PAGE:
Sri Lanka only managed a respectable score thanks to a late-inning stand of 45 from 42 between Mathews and Maheesh Theekshana, where the latter displayed his batting prowess with some expansive stroke-play through the offside. However, on a true surface, and when facing a formidable Afghanistan team, it would never be sufficient.
While Afghanistan was simply adhering to the breakdown that head coach Jonathan Trott had designed for them, Sri Lanka might be criticized for their criminal lack of intent.
The broadcast camera would repeatedly move over his enormous whiteboard during the inning, which had 10-over markers neatly arranged with phrases like “50 after 10,” “100 after 20,” and so forth. But because Afghanistan carried out its task with such efficiency, even if it was presented in an approachable way, Sri Lanka was unable to take any action.
Afghanistan had their script and they followed it to a tee. Sure, Dilshan Madushanka tailed one in on Rahmanullah Gurbaz from just the fourth ball of the chase to remove a middle stump. Afghanistan quickly put an end to whatever momentum Sri Lanka might have been hoping to gain, even when the wickets did fall.
The backbone of their chase was created by the partnerships of 73, 58, and 111, which were between Ibrahim Zadran and Shah, Shah and Shahidi, and Shahidi and Omarzai.
They were happy to wait for loose balls and infrequently needed or wanted to take a chance, thus boundaries were never sought after and just accepted when offered throughout that attempt.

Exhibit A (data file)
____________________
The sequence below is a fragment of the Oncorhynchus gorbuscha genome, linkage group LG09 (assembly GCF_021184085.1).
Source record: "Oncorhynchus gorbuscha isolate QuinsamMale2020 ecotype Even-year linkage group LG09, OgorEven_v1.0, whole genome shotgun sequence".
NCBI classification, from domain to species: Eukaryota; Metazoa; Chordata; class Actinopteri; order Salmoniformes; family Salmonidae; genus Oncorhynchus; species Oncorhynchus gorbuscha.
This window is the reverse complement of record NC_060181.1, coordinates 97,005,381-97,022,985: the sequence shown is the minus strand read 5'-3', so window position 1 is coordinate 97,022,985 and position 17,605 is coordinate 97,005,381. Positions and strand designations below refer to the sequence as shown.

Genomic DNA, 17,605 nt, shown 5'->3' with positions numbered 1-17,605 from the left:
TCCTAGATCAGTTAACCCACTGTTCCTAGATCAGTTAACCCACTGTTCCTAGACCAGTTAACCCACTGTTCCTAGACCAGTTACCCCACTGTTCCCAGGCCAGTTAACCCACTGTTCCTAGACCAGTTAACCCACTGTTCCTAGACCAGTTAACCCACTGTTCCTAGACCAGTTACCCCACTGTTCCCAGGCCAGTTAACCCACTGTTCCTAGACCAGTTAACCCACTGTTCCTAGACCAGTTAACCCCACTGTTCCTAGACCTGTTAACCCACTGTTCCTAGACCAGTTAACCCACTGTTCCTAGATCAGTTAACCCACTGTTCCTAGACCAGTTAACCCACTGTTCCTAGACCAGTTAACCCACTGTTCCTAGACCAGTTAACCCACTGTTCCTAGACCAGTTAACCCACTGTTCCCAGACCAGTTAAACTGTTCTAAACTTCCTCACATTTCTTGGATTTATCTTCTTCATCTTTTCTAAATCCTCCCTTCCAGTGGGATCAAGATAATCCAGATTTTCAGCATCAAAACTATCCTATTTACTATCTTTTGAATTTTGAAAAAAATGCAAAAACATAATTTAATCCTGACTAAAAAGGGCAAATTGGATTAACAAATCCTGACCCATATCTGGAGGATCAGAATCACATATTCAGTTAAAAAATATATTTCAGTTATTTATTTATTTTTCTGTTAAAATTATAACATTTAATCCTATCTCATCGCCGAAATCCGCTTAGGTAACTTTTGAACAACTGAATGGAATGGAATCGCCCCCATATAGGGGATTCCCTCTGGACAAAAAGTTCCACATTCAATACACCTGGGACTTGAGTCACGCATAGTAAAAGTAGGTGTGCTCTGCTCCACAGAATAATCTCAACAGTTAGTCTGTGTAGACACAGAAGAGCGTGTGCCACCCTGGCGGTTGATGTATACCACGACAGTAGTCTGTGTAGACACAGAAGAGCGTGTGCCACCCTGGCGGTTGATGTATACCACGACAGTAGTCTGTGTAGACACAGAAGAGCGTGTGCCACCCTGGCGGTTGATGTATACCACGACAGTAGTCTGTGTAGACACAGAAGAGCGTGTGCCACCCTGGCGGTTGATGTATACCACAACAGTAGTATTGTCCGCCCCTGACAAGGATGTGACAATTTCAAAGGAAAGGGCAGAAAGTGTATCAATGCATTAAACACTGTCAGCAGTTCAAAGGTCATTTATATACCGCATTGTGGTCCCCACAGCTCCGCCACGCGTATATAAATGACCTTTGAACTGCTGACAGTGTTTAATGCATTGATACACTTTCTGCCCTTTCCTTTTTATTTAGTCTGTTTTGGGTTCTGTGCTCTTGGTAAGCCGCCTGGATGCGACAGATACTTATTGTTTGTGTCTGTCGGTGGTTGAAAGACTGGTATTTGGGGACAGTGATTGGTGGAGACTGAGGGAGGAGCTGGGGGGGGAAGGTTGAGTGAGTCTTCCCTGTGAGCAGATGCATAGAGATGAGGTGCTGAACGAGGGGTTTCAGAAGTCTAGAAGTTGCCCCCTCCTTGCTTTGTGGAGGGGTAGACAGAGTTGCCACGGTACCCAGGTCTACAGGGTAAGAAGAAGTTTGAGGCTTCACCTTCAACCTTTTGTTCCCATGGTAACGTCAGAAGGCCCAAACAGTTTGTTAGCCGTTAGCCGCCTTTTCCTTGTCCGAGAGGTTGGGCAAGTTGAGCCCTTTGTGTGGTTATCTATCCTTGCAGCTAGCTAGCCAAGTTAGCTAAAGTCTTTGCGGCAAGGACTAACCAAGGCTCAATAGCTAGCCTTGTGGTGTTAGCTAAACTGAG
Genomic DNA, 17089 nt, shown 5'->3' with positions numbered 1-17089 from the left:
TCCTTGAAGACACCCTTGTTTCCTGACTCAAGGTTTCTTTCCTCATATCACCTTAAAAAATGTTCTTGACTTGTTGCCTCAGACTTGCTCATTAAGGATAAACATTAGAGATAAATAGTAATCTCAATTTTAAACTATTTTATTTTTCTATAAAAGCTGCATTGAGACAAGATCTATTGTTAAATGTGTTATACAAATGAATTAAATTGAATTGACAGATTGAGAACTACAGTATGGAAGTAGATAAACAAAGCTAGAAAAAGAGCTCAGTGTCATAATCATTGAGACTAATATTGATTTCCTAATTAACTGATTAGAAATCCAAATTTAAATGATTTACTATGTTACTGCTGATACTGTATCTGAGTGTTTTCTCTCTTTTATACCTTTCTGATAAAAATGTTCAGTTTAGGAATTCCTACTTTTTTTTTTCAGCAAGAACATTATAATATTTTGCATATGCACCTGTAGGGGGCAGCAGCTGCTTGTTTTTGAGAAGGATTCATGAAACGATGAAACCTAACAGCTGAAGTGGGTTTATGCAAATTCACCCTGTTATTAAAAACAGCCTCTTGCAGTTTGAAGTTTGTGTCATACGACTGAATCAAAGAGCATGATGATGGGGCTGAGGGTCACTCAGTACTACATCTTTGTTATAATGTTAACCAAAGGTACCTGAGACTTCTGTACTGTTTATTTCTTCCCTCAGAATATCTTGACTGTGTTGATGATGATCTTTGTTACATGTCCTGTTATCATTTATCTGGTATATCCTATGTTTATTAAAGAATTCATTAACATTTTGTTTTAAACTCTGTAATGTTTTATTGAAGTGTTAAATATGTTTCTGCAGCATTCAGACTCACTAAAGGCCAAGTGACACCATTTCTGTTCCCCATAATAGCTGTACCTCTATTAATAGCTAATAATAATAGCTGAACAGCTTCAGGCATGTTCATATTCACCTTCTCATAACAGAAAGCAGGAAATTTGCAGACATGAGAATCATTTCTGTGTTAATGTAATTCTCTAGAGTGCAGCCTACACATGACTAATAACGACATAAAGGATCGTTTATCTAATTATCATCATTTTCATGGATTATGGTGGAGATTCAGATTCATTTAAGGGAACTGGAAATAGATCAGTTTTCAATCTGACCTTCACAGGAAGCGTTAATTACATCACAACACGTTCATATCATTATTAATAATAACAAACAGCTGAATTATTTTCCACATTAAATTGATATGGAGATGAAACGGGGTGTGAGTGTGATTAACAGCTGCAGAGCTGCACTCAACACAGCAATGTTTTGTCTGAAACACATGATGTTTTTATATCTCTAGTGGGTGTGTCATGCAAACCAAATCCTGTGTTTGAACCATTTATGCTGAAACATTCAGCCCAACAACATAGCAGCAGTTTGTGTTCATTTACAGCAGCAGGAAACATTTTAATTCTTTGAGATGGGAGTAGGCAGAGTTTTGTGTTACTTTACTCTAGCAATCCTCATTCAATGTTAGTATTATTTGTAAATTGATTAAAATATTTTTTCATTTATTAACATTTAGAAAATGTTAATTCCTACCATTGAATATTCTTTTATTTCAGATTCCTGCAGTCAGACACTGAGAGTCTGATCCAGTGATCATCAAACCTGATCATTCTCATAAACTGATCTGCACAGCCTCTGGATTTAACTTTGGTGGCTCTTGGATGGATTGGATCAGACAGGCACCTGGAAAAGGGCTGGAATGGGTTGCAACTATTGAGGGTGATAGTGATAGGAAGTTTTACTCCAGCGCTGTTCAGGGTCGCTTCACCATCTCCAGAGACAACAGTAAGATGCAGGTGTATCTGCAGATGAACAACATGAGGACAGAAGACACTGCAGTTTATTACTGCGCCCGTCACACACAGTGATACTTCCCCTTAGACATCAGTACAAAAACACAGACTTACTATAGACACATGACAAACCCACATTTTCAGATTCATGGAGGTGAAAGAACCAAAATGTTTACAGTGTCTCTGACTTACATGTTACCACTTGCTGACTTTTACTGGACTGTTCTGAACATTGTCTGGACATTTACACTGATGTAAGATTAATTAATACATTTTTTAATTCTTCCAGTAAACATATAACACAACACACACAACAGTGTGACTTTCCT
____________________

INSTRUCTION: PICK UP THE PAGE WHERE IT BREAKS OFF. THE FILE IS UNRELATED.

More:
Afghanistan’s bowlers set the stage for this victory by stifling Sri Lanka’s batters on a deck that was almost designed for batting, allowing their batters to easily reach the target.
Kusal Mendis, Sri Lanka Captain:
“Little bit short of runs, 240 not enough on this pitch, 280-300 would have been a good score. Our bowlers did well in the first 10 overs, dew came in and it became hard to bowl later. Ball was coming good on the bat in the second innings; Madushanka has done well, young guy…going forward (he will get better)”
Hashmatullah Shahidi, Afghanistan Captain:
“Quite happy and proud of the team…the way we performed in all departments. Pakistan chase gave us a lot of confidence and belief that we can chase any kind of target. We started well in bowling; the chase was very professional and I am very happy about it. Coaches are always positive; we worked very hard before the World Cup. Also, right now all the coaching and management staff are working hard and giving us confidence, before the Pakistan game, the coach’s words changed my mind set a lot. As a captain you should lead from the front foot so I am trying my best, I am very happy that i finished the game and I will try to maintain that in upcoming games. Rashid Khan is the best player and he is a very energetic guy so the team is full of energy around him. I want to congratulate to our nation and I thank the Indian people for supporting us and coming to the stadiums.”
Fazalhaq Farooqi, Player of the Match:
“(Rashid Khan translating) It feels pretty good, we have three wins in the tournament, happy to contribute and win the game. I looked for swing early on but didn’t get it so then I kept it simple and hit the right areas and that was the plan for the spell and I got success in it. We struggled in the past in the last overs…gave away too many runs but we bowled with variations today and the hard work in net sessions helped, a couple of days rest also worked in our favor. We tried to bowl as many variations as possible.”